Massive May snowstorm to unload feet of snow and break many records in Montana


It may have been just one month away from the official start of summer, but on May 20 people across western Montana woke up to a winter wonderland.

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Extreme snow storm in Montana on May 19-20, 2021. Picture via Youtube video

Residents in western Montana were greeted by scenes of a winter wonderland in May on Thursday. Snow began piling up fast in some communities, and Mother Nature is ready to dish out more winter weather in the coming days.

A long-duration snowstorm is underway with the potential to unleash several feel of snow on the higher elevations of Montana, but also several inches of snow in not-so-high elevations of Big Sky Country.

Even though snow this late in the season isn’t unheard of, the extensive area of the northern Rockies in the crosshairs of winter weather will be quite unusual.

Winter storm warnings remained in effect for parts of Montana on Thursday as the wintry blast followed just days after near-record heat with highs in the 80s F for parts of the region.

High temperatures were slashed by 40-60 degrees Fahrenheit from their peak on Monday to Thursday. The temperature in Helena, Montana, soared to 86 degrees on Monday, and by Friday, the high will only climb into the upper 30s.

The above image shows Greenough Hill on Route 22 in Montana, with trees and non-paved surfaces covered in snow on Thursday morning, May 20 (Photo/MontanaDOT)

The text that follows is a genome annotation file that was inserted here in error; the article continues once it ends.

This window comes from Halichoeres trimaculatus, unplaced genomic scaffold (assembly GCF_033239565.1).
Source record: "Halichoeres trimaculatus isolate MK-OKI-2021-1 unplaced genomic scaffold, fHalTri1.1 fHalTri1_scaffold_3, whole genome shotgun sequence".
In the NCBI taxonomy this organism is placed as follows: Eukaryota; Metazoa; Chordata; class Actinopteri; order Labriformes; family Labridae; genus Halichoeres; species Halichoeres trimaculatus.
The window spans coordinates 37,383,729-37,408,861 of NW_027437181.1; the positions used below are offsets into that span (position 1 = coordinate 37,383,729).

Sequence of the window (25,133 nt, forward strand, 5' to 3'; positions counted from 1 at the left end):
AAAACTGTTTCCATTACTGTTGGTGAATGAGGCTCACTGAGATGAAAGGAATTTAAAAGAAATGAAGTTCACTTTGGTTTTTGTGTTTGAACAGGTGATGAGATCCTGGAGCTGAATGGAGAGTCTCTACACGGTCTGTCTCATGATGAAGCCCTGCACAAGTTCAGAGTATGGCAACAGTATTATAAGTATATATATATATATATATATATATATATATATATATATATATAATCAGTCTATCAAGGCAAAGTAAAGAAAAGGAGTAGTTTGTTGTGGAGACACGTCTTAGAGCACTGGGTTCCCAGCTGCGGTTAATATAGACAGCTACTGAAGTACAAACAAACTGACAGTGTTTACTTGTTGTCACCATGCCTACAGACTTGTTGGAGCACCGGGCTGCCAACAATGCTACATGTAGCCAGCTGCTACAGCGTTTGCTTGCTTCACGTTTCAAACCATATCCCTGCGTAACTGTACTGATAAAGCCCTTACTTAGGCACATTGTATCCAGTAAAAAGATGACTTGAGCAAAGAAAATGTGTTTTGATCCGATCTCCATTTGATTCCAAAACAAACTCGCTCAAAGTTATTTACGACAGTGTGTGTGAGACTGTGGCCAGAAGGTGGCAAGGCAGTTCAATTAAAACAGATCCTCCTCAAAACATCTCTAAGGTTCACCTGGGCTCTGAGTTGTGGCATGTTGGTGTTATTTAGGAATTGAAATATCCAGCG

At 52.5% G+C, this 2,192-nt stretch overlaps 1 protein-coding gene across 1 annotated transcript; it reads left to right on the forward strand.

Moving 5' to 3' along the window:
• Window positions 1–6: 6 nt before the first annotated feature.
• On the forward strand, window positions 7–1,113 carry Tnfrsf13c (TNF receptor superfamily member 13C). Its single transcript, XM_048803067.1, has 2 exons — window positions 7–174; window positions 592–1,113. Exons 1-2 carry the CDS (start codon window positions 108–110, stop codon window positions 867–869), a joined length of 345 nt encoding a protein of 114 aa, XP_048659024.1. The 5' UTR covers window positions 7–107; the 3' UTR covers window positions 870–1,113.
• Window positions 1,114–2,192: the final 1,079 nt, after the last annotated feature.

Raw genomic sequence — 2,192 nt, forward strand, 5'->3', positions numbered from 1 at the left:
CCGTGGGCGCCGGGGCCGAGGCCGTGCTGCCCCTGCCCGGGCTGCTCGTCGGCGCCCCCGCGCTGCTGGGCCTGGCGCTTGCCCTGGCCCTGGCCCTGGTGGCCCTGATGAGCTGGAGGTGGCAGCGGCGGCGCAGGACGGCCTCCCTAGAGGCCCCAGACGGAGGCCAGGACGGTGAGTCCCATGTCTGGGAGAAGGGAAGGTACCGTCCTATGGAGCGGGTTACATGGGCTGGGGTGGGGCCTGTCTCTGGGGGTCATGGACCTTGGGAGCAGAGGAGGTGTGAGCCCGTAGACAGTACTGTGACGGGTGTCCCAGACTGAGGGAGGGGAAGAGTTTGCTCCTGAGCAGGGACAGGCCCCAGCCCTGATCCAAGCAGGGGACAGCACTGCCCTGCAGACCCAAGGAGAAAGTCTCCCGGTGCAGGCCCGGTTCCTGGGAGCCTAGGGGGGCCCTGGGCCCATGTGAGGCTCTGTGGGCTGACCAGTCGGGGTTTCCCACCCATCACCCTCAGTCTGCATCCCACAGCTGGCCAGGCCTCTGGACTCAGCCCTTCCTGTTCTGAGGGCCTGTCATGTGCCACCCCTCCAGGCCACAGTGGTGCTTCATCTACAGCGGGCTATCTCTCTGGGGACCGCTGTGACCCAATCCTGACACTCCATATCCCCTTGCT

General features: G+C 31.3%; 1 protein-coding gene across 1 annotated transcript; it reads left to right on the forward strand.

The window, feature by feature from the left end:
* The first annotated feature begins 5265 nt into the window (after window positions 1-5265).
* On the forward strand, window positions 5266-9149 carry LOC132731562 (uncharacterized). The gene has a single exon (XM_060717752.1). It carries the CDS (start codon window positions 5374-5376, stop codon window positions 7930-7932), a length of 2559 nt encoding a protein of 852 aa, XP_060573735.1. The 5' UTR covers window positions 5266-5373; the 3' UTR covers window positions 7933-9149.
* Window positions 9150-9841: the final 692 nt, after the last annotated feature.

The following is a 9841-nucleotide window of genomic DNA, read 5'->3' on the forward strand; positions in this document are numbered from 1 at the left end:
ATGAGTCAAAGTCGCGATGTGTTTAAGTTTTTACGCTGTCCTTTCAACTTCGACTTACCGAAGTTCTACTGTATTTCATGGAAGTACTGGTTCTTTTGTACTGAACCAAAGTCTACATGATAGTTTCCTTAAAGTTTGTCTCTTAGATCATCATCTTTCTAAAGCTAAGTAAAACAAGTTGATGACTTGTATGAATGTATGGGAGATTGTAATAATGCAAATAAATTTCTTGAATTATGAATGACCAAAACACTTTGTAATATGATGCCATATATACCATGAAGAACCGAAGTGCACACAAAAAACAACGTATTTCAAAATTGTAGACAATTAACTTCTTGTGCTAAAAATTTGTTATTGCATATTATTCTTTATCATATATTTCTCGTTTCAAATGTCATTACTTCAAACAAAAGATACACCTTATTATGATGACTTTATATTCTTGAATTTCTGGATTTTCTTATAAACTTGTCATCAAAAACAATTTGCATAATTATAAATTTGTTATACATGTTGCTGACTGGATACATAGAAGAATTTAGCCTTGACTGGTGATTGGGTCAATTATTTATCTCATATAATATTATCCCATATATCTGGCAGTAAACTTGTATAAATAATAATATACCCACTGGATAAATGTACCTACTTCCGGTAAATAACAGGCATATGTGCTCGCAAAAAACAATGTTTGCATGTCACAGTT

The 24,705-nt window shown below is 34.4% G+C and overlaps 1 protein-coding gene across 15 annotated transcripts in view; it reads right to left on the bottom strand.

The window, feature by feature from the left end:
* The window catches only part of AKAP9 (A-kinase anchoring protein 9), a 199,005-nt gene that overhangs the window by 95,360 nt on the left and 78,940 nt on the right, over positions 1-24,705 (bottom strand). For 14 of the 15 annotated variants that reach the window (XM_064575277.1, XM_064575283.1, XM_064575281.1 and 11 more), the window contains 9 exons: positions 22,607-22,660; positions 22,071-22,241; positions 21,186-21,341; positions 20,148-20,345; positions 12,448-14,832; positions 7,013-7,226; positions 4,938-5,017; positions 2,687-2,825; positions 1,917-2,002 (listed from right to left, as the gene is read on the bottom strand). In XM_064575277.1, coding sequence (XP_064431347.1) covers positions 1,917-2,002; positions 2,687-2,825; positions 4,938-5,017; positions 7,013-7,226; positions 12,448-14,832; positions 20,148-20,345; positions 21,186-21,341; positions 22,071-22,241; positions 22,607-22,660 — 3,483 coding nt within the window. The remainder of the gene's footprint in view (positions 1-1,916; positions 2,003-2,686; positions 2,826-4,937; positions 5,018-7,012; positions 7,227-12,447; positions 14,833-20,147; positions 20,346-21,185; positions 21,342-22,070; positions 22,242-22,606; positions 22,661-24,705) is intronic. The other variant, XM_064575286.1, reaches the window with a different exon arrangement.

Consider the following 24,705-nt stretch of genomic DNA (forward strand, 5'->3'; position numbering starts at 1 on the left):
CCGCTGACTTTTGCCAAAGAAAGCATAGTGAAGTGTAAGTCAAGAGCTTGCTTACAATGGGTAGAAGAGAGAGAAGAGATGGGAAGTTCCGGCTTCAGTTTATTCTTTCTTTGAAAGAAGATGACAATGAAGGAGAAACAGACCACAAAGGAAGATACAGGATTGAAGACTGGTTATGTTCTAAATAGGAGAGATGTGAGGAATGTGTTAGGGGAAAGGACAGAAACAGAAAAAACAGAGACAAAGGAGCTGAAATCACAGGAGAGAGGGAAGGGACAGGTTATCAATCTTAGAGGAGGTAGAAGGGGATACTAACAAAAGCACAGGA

Cattle rancher Justin Iverson explained how the snow, which piled up three inches high in Potomac, Montana, on Thursday morning, was effecting his herd.

The cows have started to shed their winter coat, but still have a little left to go. They should handle this weather just fine. The larger concern is respiratory disease due to the stress from the cold,” Iverson told AccuWeather.

About three inches of snow fell across the fields in Potomic, Montana on the morning of Thursday, May 20 (Photo/Justin Iverson).

Iverson also said that the snow had damaged some barely they had planted just recently.

Heavy snowfall is no stranger to Montana and the northern Rockies during May. There have even been snowstorms in June across the region. For instance, the latest accumulating snow on record in Great Falls, Montana, was 5.1 inches on June 12, 1969.

However, during the middle to late spring, the areal coverage of snowstorms tends to shrink in size with nearly perfect conditions needed to produce accumulating snow in the first place.

The average date of the last 0.1 of an inch of snow or more in Great Falls is May 10. With an AccuWeather prediction of 4-8 inches of snow in the city more than a week past this date, it is not a very common event.

Since 1920, there have been only five years with storms of 8 inches or more in Great Falls, AccuWeather Senior Storm Warning Meteorologist Brian Wimer said.

The biggest of these storms spanned May 28-29, 1989, and that system brought 11.6 inches of snow to the city,” Wimer stated. “The other years with storms that brought 8 inches or more of snow during May in the city were in 1956, 1967, 1983 and 2000.

The storm has all the bells and whistles going for it to be not only a whopper of a snowstorm for some locations, but also a large one as well in terms of overall coverage of accumulating snow.

Snow levels with this storm are likely to dip as low as 3,000 feet in parts of central Montana as the combination of fresh cold air moving in and the action of wind blowing uphill and squeezing out moisture will make for a substantial snowfall,” AccuWeather Senior Meteorologist Brett Anderson said.

Accumulating snow is expected to fall on an area more than 70,000 square miles in central and western Montana alone from Wednesday to Saturday.

Snow is also forecast to fall and accumulate in portions of northern and central Idaho, northwestern Wyoming and even into the southern parts of British Columbia, Alberta and Saskatchewan in Canada.

Farther to the west, a few inches of snow are expected to fall on the Cascades of Washington and Oregon into Thursday. Since freezing levels can periodically dip to the passes, a small slushy accumulation can occur at times over the crests.